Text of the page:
The Kaplan-Meier survival curves showed that patients with high level (≥1.159) overexpression of YY1 had longer post-operative survival than those with low level (<1.159) overexpression (Figure 2b, p < 0.001, log rank test). The two-year survival of patients with high-level overexpression of YY1 was 37.9%. This was significantly higher than that of patients with low-level overexpression (3.1%).

Meanwhile, based on 0.10 as the cut off p-value, seven factors (location of tumor, tumor differentiation, TNM staging, serum CA19-9, serum CA50, serum CEA and YY1 expression) were selected from the univariate analysis data (Additional file 2: Table S2) for forward and backward stepwise multivariate Cox’s proportional hazard analysis. Table 1 shows that tumor differentiation (p = 0.022, p = 0.007, respectively), serum CA19-9 (p = 0.036, p = 0.028, respectively) and YY1 expression (p = 0.004, p = 0.032, respectively) were significant independent risk factors for predicting the prognosis of PDAC patients. These results indicated that higher overexpression of YY1 predicted better outcome in PDAC patients, although YY1 expression increased in PDAC tissues.
Table 1

Multivariate analysis of prognostic factors in PDAC patients (n = 108)

Variable

Forward stepwisea

Backward stepwiseb

 

HRc(95% CId)

p

HR (95% CI)

p

Location of tumor

 

0.074

 

0.004*

Head

-

 

1

 

Body and tail

-

 

2.178 (1.274-3.725)

 

Differentiation

 

0.022*

 

0.007*

Well

1

 

1

 

Moderate

1.560 (0.681-3.572)

0.293

1.726 (0.752-3.961)

0.198

Poor

3.775 (1.302-10.943)

0.014*

4.807 (1.661-13.913)

0.004*

TNM staging

 

0.089

 

0.015*

IA + IB

-

 

1

 

IIA

-

0.804

2.694 (1.163-6.240)

0.021*

IIB

-

0.666

2.892 (1.306-6.404)

0.009*

III + IV

-

0.039

4.277 (1.746-10.476)

0.001*

Serum CA19-9 (kU/L)

 

0.036*

 

0.028*

≤ 39

1

 

1

 

> 39

1.803 (1.038-3.130)

 

1.881 (1.071-3.304)

 

YY1

 

0.004*

 

0.032*

Low level overexpression

1

 

1

 

High level overexpression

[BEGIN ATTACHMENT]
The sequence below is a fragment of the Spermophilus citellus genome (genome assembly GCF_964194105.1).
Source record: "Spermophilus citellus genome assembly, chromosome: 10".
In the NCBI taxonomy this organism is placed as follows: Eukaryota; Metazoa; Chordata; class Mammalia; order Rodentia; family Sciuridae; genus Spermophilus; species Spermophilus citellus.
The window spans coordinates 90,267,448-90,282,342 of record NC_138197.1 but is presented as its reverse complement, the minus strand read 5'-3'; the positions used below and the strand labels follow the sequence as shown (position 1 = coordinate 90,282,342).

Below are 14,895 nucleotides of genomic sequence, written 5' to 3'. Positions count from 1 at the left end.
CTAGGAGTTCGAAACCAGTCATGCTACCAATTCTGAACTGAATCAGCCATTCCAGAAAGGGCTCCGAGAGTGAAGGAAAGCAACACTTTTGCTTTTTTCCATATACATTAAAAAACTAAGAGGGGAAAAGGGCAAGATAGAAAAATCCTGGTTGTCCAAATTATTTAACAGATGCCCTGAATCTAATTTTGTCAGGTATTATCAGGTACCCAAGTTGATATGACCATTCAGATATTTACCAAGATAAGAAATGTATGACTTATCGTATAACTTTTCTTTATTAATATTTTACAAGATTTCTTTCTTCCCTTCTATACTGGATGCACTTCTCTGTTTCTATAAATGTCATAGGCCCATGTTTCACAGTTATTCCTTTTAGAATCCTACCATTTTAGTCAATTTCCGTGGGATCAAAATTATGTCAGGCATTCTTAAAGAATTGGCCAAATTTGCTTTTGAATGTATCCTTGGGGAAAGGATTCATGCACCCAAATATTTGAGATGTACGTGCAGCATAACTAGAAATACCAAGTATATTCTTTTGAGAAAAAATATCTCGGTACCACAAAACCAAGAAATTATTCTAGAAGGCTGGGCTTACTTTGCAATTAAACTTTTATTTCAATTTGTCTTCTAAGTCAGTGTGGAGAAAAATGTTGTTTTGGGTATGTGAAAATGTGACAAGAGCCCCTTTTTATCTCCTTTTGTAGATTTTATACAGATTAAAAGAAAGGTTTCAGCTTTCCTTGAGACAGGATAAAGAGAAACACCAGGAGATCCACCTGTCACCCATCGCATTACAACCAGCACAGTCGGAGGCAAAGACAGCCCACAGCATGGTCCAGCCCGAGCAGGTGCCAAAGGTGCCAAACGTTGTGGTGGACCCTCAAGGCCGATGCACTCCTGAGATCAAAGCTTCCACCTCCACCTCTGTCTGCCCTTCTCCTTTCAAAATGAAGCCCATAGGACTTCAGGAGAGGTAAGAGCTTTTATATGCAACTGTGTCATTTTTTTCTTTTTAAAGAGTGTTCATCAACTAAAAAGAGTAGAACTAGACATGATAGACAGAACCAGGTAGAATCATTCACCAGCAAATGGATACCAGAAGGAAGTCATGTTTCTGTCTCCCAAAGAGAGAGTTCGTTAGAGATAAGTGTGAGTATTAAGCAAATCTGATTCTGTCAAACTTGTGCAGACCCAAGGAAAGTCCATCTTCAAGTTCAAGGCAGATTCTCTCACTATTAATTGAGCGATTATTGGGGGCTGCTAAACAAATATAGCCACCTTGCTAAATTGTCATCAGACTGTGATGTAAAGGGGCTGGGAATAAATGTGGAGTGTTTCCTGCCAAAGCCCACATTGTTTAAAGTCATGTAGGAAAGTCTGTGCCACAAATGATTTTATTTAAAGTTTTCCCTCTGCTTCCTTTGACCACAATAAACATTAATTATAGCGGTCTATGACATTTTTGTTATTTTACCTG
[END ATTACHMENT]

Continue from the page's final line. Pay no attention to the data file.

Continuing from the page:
0.416 (0.229-0.756)

 

0.511 (0.277-0.944)

 

aForward stepwise, the parameters entered one by one, each time the parameter with the smallest p-value was entered, until the parameters not entered have no significance; bBackward stepwise, all parameters entered the first-time, and then removed one by one, each time removing the parameter with the largest p-value, until all of the parameters retained have significance; cHR, hazard ratio; d95% CI, 95% confidence interval; *p < 0.05.

Generation of stable transfected cells

To further investigate the roles of YY1 in PDAC, we overexpressed and silenced YY1 expression. BXPC-3 cells with a moderate level of YY1 expression were chosen for these experiments. We constructed YY1 overexpression and YY1 knockdown lentiviruses to infect BXPC-3 cells and selected stably infected cells. We confirmed the YY1 expression levels using qRT-PCR and western blotting (Figure 3a and 3b).
Figure 3

Effects of YY1 on the proliferation, migration and invasion of BXPC-3 cells in vitro. (a) Measurement of YY1 expression in stably transfected BXPC-3 cells using qRT-PCR. BXPC-YY1 indicates YY1overexpressing BXPC-3 cells; BXPC-Vector indicates BXPC-3 cells transfected with a control vector; BXPC-YY1 shRNA indicates YY1 knockdown BXPC-3 cells; BXPC-Scramble shRNA indicates BXPC-3 cells transfected with a vector expressing Scramble shRNA. (b) Measurement of YY1 expression in stably transfected BXPC-3 cells using western blotting. The results are similar to those seen in the qRT-PCR analysis. (c) CCK-8 assays were performed. OD values from four independent experiments were assessed. (d) Cell migration and invasion assays were performed. The upper chambers were seeded with various cell lines. The membranes of the chambers were stained with 0.1% crystal violet. Scale bar, 100 μm. (e, f) Quantification of the data from Figure 3d. OD values from three independent experiments were assessed. (*represents p < 0.05, **represents p < 0.01, # represents p < 0.001, compared with the control group).

YY1 suppresses proliferation of BXPC-3 cells in vitro

To investigate the effect of YY1 overexpression or knockdown on BXPC-3 cell proliferation in vitro, we employed the Cell Count Kit-8 (CCK-8) assay to evaluate the effects of YY1 on cell growth. As shown in Figure 3c, the curves of growth according to absorbance indicated that YY1 overexpression significantly decreased the OD value compared with the control group, while YY1 knockdown significantly increased the OD value compared with the control group. These results suggest a role for YY1 in the negative regulation of BXPC-3 cell proliferation.

YY1 suppresses migration and invasion of BXPC-3 cells in vitro

YY1 overexpression significantly suppressed the migration of BXPC-3 cells (BXPC-YY1 vs. BXPC-Vector, 0.142 ± 0.018 vs. 0.324 ± 0.022, p < 0.001) (Figure 3d and 3e). By contrast, YY1 knockdown promoted the migration of BXPC-3 cells (BXPC-YY1 shRNA vs. BXPC-Scramble shRNA, 0.555 ± 0.033 vs. 0.271 ± 0.032, p < 0.001) (Figure 3d and 3e). Cell invasion assays showed that YY1 overexpression significantly decreased the invasion of BXPC-3 cells (BXPC-YY1 vs. BXPC-Vector, 0.1272 ± 0.024 vs. 0.285 ± 0.016, p < 0.001), while YY1 knockdown enhanced the invasion of BxPC-3 cells (BXPC-YY1 shRNA vs. BXPC-Scramble shRNA, 0.470 ± 0.028 vs. 0.247 ± 0.013, p < 0.001) (Figure 3d and 3f). These results suggest a role for YY1 in the negative regulation of BXPC-3 cell migration and invasion.